29 NOVEMBER 2003, Page 60

Recent art books

David Ekserdjian

Ao4ncient Egypt seems to be one f the evergreens of the art book market, and Jaromir alek's Egypt: 4000 Years of Art (Phaidon, £24.95) is a handily chunky anthology of goodies, ranging from the

grandiose and celebrated treasures of Tutankhamun and the glorious bust of Nefertiti in Berlin to humbler delights such as an infinitely covetable blue faience hippopotamus dating from around 1800 BC in the Louvre, which is less than five inches long. Each image is accompanied by a pithy commentary, often concerned with the historical context, but not averse to discussing the pieces as works of art.

Virginia Chieffo Raguin and Mary Clerkin Higgins's The History of Stained Glass: The Art of Light — Medieval to Modern (Thames & Hudson, £24.95) takes on a rather neglected subject, and treats it in an admirably comprehensive fashion. Clearly, the great ensembles of the mediaeval cathedrals, above all but not only in the Ile-de-France, are the high point of an art that had only just come into being, but there are a surprising number of weird and wonderful delights in the succeeding centuries before the William Morris and Tiffany effloreseences of the 19th century, and the triumph of Chagall in the 20th.

If bronze is the one all but universal medium for sculpture, then brick must be its closest equivalent when it comes to building. James W. P. Campbell and Will Pryce's Brick: A World History (Thames & Hudson, £39.95) is heroically all-embracing, and shows off its up-to-the-minute credentials with 1990s brick at the new opera house at Glyndehourne. It also finds time for such one-offs as Gaudi and Lutyens, but it is the temples of Pagan in Burma and the great structures of Iran and Uzbekistan that really give me itchy feet. The gorgeous colour illustrations are the architectural equivalent of a very good facelift, and make everything look like a million dollars.

Superlative photography also brings out the best when it comes to paintings, as is lavishly demonstrated in Dirk de Vos's The Flemish Primitives: The Masterpieces (Princeton and Amsterdam University Press, £36.95), which is little more than a picture book. Its author, who has written substantial monographs on Memling and Rogier van der Weyden in recent years, seems to be aiming for the coffee-table market this time, and comes up with an unavoidably predictable top twenty, whose main pleasure derives from the numerous splendid details. A Gerard David of a particularly graphic flaying alive would be better avoided after the Christmas pudding.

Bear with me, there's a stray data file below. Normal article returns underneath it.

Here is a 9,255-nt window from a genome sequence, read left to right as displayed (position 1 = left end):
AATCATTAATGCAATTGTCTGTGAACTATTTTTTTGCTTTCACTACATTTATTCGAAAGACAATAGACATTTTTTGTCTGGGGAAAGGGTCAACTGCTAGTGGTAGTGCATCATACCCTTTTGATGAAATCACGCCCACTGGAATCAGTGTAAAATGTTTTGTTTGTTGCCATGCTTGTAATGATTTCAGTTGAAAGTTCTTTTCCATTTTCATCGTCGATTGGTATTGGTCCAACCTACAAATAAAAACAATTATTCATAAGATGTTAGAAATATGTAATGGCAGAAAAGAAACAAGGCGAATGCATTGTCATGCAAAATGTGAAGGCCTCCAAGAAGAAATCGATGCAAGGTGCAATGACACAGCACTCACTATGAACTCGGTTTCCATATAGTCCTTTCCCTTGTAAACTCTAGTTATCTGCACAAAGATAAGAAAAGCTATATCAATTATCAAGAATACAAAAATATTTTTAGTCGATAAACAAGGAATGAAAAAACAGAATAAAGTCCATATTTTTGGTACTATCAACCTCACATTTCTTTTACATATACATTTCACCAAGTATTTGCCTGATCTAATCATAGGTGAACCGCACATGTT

The fascination of monsters is the subject of Ariane Delacampagne and Christian Delacampagne's Here be Dragons: A Fantastic Bestiary (Princeton, £29.95), a seriousminded study which also doubles as an entrancing picture book. Predictably enough, there are ancient and mediaeval mythical creatures aplenty, but the theme is also given a modern slant by a slightly borderline representation of Captain Haddock being flattened by the Yeti. A better bet would have been the world of Harry Potter, where the old favourites — dragons, unicorns, hippogriffs and basilisks — are most blatantly alive and well.

There may be no monsters in Marco Livingstone and Kay Heymer's Hackney's Portraits and People (Thames & Hudson, £29.95), but it does prove to be an utterly compelling rogues' gallery of the famous, the infamous and the anonymous. The range of styles is extraordinary too, as we follow the artist's progress from the elegant line and Californian sunshine of the Sixties and Seventies by way of the composite cubistic polaroids to his more recent experiments. The old slur that Hockney can only flatter and charm his sitters is amply refuted by the best of the almost harshly unflinching pen portraits of the past couple of years.

Julius Bryant's Kenwooth Paintings in the Iveagh Bequest (Yale, £50) is a much more heavyweight tome than any of the others in my list of stocking-splitters, but perhaps especially for Londoners it serves as a remarkable reminder of just what a fabulous collection of pictures is slumbering by Hampstead Heath (there are over 100 entries). The Vermeer 'Guitar Player' and the Rembrandt self-portrait are only the grandest of the old masters, and then there are the Gainsboroughs and Reynoldses to swoon over. Kenwood even boasts a delightful cafe where — weather permitting — one can sun oneself.

Jean Hansell's Images of the Dove (Millstream Books, £25) is only halfway festive, if that, since alongside the dove of the holy spirit it also gives star billing to the dove as the bird of Venus. Instead, it is an anthology of images of doves that pagans, Christians, and anyone else besides can enjoy. There is even a selection of doves on stamps for philatelists, although the French one is inscribed `Colombophilie', which sounds wonderfully romantic, but is presumably the Gallic equivalent of pigeonfancying.